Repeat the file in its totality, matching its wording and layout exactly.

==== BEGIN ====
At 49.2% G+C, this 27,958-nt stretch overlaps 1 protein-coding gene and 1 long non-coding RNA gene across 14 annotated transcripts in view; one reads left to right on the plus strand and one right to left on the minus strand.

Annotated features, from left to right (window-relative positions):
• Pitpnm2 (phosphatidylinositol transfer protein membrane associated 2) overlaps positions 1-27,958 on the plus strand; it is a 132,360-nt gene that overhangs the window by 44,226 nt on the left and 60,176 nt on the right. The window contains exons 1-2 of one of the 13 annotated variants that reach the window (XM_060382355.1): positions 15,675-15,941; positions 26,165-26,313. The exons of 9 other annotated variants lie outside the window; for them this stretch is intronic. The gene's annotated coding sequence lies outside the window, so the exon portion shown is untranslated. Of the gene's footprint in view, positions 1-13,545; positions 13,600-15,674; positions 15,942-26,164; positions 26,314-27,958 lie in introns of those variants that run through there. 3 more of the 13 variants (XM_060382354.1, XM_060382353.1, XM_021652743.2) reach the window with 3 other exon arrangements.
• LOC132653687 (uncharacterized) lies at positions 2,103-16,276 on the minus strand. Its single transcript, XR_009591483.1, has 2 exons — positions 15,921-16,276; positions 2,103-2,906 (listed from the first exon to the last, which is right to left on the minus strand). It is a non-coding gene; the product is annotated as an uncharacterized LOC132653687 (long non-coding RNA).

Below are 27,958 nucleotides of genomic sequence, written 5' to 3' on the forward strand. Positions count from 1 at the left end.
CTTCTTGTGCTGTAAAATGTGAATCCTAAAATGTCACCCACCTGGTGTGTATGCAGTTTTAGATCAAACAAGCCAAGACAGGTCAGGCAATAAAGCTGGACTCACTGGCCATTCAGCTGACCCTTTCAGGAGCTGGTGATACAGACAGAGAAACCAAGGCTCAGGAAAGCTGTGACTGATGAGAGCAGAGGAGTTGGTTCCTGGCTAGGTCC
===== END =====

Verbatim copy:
At 49.2% G+C, this 27,958-nt stretch overlaps 1 protein-coding gene and 1 long non-coding RNA gene across 14 annotated transcripts in view; one reads left to right on the plus strand and one right to left on the minus strand.

Annotated features, from left to right (window-relative positions):
• Pitpnm2 (phosphatidylinositol transfer protein membrane associated 2) overlaps positions 1-27,958 on the plus strand; it is a 132,360-nt gene that overhangs the window by 44,226 nt on the left and 60,176 nt on the right. The window contains exons 1-2 of one of the 13 annotated variants that reach the window (XM_060382355.1): positions 15,675-15,941; positions 26,165-26,313. The exons of 9 other annotated variants lie outside the window; for them this stretch is intronic. The gene's annotated coding sequence lies outside the window, so the exon portion shown is untranslated. Of the gene's footprint in view, positions 1-13,545; positions 13,600-15,674; positions 15,942-26,164; positions 26,314-27,958 lie in introns of those variants that run through there. 3 more of the 13 variants (XM_060382354.1, XM_060382353.1, XM_021652743.2) reach the window with 3 other exon arrangements.
• LOC132653687 (uncharacterized) lies at positions 2,103-16,276 on the minus strand. Its single transcript, XR_009591483.1, has 2 exons — positions 15,921-16,276; positions 2,103-2,906 (listed from the first exon to the last, which is right to left on the minus strand). It is a non-coding gene; the product is annotated as an uncharacterized LOC132653687 (long non-coding RNA).

Below are 27,958 nucleotides of genomic sequence, written 5' to 3' on the forward strand. Positions count from 1 at the left end.
CTTCTTGTGCTGTAAAATGTGAATCCTAAAATGTCACCCACCTGGTGTGTATGCAGTTTTAGATCAAACAAGCCAAGACAGGTCAGGCAATAAAGCTGGACTCACTGGCCATTCAGCTGACCCTTTCAGGAGCTGGTGATACAGACAGAGAAACCAAGGCTCAGGAAAGCTGTGACTGATGAGAGCAGAGGAGTTGGTTCCTGGCTAGGTCC